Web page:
Democrats' plans for virtual presidential caucuses in Iowa and Nevada are effectively dead as the national party chairman said Friday the results would be vulnerable to hacking and abuse.
Tom Perez, chairman of the Democratic National Committee, declared his opposition to plans for telephone voting submitted by the key early voting states of Iowa and Nevada, envisioned as part of the national party's efforts to increase participation in the 2020 nominating fight.
"We concur with the advice of the DNC's security experts that there is no tele-caucus system available that meets our standard of security and liability," Perez said in a statement joined by the co-chairs of the party's Rules and Bylaws Committee.
That powerful committee, which must approve all states' primary and caucus plans, still must meet in the coming weeks to make the final decision, but Friday's statement makes clear that meeting will be a formality. The decision removes a potential cause of a flawed count on caucus night that could undermine the integrity of a process that has been criticized even in its conventional form.
Tony Price, Iowa Democratic Party chair, said in a statement that while the state party has confidence in its process, it would accept the DNC's decision to scrap the virtual caucus plans. He suggested, though, that the party would try to find an alternative in the short time remaining before the caucuses.
"While only five months remain before the caucuses, we will explore what alternatives may exist to securely increase accessibility from previous years given the time allowed. We're dedicated to expanding accessibility throughout the process so that no Iowan faces a barrier at their caucus. We are confident that this will be resolved in the coming weeks," he said.
William McCurdy II, Price's Nevada counterpart, expressed disappointment in the outcome but noted that his state still will have early caucus voting "to provide Nevada Democrats additional opportunities to participate in an important process that will have lasting effects on our country."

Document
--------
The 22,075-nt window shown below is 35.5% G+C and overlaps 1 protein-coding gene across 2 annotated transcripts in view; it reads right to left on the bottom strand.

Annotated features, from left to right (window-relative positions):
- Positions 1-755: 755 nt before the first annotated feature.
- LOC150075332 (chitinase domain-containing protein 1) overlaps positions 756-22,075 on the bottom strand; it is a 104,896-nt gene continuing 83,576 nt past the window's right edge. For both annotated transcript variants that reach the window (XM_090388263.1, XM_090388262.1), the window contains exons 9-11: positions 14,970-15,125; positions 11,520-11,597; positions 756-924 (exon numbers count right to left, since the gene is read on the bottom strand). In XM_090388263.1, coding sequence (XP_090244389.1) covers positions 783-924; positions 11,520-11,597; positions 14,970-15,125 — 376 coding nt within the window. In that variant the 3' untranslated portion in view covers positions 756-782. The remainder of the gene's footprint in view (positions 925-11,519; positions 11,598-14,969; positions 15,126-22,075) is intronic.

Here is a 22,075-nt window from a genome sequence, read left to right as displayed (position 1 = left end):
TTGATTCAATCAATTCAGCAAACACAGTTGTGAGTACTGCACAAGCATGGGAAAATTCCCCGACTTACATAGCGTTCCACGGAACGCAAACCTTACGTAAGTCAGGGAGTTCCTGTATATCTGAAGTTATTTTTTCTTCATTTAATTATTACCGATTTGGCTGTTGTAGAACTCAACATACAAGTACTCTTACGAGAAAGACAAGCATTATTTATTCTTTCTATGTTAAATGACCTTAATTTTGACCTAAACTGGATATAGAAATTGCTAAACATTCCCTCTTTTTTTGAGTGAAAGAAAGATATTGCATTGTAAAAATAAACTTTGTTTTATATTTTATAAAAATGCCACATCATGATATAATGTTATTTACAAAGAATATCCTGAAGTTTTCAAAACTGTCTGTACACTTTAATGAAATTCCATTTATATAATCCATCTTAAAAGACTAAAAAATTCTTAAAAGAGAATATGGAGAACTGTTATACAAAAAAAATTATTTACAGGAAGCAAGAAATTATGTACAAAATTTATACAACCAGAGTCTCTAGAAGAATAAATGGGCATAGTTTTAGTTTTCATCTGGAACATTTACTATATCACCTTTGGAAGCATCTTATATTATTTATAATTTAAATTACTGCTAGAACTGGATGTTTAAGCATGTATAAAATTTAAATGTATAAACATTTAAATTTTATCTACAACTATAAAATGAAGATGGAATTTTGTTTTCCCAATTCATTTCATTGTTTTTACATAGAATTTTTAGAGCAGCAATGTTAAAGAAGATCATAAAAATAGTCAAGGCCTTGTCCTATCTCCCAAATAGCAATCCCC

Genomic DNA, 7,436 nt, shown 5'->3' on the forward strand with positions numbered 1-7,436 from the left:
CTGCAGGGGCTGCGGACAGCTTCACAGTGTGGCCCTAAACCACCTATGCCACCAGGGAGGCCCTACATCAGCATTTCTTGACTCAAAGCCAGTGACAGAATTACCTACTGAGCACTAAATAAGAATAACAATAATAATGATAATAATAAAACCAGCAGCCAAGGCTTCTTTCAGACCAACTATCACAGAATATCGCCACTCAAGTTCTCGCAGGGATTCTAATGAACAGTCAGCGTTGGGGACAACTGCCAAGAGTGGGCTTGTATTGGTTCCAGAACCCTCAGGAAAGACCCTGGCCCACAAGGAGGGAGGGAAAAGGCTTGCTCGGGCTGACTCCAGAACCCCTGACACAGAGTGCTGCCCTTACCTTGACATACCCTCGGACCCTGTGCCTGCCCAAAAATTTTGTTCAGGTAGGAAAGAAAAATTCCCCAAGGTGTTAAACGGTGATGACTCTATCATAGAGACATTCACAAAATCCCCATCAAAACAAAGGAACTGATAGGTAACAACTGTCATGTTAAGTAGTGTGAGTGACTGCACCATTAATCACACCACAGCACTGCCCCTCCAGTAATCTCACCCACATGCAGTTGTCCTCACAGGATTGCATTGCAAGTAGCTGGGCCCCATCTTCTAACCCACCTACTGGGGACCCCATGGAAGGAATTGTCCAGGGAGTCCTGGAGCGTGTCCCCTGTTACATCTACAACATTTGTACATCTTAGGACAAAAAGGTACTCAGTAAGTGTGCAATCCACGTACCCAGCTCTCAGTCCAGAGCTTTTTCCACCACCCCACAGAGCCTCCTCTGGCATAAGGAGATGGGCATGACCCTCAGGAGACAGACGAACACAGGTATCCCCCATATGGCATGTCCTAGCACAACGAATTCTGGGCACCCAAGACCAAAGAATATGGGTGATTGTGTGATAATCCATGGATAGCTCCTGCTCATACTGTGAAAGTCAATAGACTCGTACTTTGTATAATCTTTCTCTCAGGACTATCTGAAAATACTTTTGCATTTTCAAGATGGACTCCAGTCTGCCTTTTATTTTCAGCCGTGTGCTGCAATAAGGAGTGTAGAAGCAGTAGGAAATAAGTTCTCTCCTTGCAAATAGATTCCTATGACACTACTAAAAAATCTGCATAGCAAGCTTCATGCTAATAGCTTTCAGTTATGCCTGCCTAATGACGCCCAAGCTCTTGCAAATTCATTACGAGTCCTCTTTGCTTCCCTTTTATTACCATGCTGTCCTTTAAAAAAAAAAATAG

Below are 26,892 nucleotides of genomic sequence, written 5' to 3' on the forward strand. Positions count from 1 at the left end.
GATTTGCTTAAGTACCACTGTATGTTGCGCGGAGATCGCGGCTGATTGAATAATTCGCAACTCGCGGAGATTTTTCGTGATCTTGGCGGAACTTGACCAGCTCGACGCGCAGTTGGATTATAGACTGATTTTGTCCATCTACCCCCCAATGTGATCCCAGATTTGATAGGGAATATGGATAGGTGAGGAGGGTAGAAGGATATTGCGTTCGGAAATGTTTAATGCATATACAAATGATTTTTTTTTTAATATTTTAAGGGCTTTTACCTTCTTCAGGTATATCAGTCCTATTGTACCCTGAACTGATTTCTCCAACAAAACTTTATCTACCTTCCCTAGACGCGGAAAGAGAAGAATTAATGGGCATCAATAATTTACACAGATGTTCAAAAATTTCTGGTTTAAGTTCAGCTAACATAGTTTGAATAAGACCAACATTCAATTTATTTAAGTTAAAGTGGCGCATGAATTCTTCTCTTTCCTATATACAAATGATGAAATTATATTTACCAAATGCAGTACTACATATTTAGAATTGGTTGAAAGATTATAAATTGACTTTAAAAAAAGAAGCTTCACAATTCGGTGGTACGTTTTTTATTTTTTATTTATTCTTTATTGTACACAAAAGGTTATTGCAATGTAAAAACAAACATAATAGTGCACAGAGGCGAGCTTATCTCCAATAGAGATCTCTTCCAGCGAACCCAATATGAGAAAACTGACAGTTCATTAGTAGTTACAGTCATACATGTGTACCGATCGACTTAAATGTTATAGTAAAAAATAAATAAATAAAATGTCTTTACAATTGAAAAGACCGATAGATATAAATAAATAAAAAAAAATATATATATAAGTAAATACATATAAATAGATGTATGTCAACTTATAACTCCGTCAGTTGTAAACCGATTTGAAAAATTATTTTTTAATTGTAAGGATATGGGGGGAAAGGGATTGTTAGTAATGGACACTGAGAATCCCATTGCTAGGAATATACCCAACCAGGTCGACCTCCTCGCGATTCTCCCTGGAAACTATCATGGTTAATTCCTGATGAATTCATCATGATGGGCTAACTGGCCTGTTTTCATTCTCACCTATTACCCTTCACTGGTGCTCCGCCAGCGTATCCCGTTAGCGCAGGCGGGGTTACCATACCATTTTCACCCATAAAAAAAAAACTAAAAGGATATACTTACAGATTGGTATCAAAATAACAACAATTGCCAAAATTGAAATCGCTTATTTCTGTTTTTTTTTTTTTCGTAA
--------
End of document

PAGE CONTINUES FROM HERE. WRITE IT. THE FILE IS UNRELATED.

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The dynamics highlight competing priorities for Democrats. A high-profile party commission formed after the bitter primary fight in 2016 between Hillary Clinton and Bernie Sanders recommended that the party find ways to increase voter participation in the nominating process. Caucus states historically have very low turnout.
But Perez also has made it clear that Democrats must have a nominating process that doesn't leave the eventual nominee saddled with questions of legitimacy, as Clinton faced in 2016 from Sanders supporters convinced that the national party had weighted the process in her favor.
Democrats with knowledge of the deliberations said DNC's findings on the virtual caucuses came after a test of the planned systems revealed vulnerability to hacking. The party already is sensitive to hacking after Russian operatives infiltrated DNC servers during the 2016 election campaign, and Democrats say they could not abide having the Iowa and Nevada results delegitimized after the fact.
"The fact is that (Republican Senate Majority Leader) Mitch McConnell isn't doing his job dealing with the Russian threats that our intelligence community knows are out there," said Barry Goodman, a member of the DNC's Rules and Bylaws Committee. "So the Democratic Party is left to try to deal with these issues on our own, and there are lots of concerns."
In Washington, the Democratic-controlled House has passed election security measures, but McConnell has not taken them up in the Senate or advanced GOP alternatives.
The Iowa and Nevada parties had planned to allow some voters to cast caucus votes over the telephone in February 2020 instead of showing up at traditional caucus meetings.
National party leaders, including Perez, have praised state parties for their efforts to expand participation, especially among those who work evenings or have disabilities. But rolling out a new voting system ran the risk of causing confusion and technical troubles. The state parties have said they still wanted to work with DNC security experts to develop and test their tele-caucus systems this fall.
Both state parties would have required Democrats to register online in advance of their virtual caucus and verify their identity with "multi-factor authentication." Voters would receive a PIN that they would have to enter when they called in to participate.
Iowans would have had six times to participate by phone, whereas Nevada would have offered two days of telephone-based voting.
The latest turnabout comes months into the DNC's process of considering delegate selection plans from all 50 states and seven territories. The Rules and Bylaws Committee gave conditional approval to the plans in June, but withheld final approval pending security experts' review.